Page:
Aspen Periodontics: Why We Love Colorado Springs

We at Aspen Periodontics feel lucky to be based in Colorado Springs. Today’s post is intended to offer a few reasons why love is not hyperbole as well as to share a smidge of fun history of The Springs and environs.

Firstly, and at the risk of relying upon the picture-worth-a-thousand words cliché, here is a visual sample of why:



The original prompt for writing is mere fact that Aspen offers our services in Colorado Springs as well as the larger Pikes Peak Region. Broadly defined, the latter refers to Manitou Springs, Old Colorado City, Security, Widefield, Woodland Park, Green Mountain Falls and even the fairly nearby towns of Falcon, Peyton, Canon City, Cripple Creek, even Pueblo, Colorado (which is significantly south of the Peak and only has a distant side-view of Pikes Peak proper). There are even some occasional references to Denver, Aurora, Littleton, and Parker Colorado as lying within said region (perhaps overly loosely) when talking making use of the term. That said, it’s worth recalling that, historically “Pike’s Peak Country” (yes at that time there was an apostrophe in it, but more on that issue later) had once referred to a positively enormous swath of territory in the gold rush days of the 19th century. To wit, it referred to even much of the territory east of Pikes Peak as far as the State of Kansas, hundreds of miles away. The term was even meant to include parts of what today lies within the boundaries of Nebraska (including the area south of the 41st parallel).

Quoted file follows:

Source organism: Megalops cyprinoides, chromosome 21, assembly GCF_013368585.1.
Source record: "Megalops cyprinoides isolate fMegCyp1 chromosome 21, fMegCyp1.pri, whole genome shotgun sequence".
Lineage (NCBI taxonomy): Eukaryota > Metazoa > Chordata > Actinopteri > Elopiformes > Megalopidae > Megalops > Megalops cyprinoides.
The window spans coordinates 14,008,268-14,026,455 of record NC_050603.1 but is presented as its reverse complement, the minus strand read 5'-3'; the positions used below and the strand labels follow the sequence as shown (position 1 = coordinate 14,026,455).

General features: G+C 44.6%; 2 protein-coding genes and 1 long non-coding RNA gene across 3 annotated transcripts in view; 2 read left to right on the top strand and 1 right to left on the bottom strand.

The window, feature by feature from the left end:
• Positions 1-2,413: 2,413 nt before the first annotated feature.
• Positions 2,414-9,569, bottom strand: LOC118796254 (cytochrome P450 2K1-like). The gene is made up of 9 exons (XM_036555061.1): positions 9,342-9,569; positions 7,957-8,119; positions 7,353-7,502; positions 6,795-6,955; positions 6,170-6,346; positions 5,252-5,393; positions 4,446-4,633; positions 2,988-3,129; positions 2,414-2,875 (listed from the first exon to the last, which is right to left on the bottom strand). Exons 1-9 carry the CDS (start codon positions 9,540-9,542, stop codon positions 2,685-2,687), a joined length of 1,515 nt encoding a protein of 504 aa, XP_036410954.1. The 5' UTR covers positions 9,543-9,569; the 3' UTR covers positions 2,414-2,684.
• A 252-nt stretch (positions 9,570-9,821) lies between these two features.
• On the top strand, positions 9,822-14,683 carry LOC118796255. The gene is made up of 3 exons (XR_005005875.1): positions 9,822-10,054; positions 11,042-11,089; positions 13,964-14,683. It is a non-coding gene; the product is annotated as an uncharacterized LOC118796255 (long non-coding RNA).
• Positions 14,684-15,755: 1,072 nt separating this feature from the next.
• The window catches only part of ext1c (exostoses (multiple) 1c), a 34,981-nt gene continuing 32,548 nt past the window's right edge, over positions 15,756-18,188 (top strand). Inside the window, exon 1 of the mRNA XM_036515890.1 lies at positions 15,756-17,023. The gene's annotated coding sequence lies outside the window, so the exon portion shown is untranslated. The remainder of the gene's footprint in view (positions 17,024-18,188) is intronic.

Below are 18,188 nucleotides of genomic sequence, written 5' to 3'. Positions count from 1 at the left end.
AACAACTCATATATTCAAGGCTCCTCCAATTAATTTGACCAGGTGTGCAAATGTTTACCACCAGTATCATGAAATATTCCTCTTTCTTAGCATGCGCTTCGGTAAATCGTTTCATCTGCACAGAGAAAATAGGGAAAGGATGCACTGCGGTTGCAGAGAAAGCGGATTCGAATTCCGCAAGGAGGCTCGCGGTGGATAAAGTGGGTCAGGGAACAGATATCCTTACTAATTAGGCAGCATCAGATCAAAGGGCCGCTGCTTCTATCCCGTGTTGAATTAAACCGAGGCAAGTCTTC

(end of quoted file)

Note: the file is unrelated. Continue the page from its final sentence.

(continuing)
Another note: yes, if you’ve been asking yourself if the spelling of the latter is correct, “Pikes” is written without an apostrophe for reasons that are interesting in and of itself. The Wall Street Journal article linked above jokingly refers to the addition of the extraneous albeit correct use of an apostrophe and is a fun in and of itself. Another fun item is that Colorado Territory was only dubbed so in 1861. For about two years prior to that what is now Colorado was actually referred to as Jefferson Territory. Around the same time that Colorado City was being planned, in October 24, 1859, the area was referred to as Jefferson. How different our city would sound were it to have been later dubbed “Jefferson Springs.”

Our town has had a couple of other monikers over time that are noteworthy. Early planners tried to base much of its structure upon the city of Newport, Rhode Island, and accordingly dubbed their creation “Newport in the Rockies.” Writer Marshall Sprague has in fact written a book which adopted the expression as its eponymous title:

Aspen Periodontics article about hometown of Colorado Springs

Colorado Springs was once dubbed “Newport in the Rockies” after Newport, R.I.

Two other of the nicknames our fair city has had are “Little London” and “City of Millionaires.” The former, to which perhaps the most appropriate epigraph to append may be “Dry and Very Little London,” gained a fair degree of popularity. There is in fact a very worthy local podcast calleed “The Little London Show” which looks at life and business in our town from a younger professional’s perspective. “City of Millionaires” speaks to our city’s past as a mining city which created, well, a fair number of millionaires.

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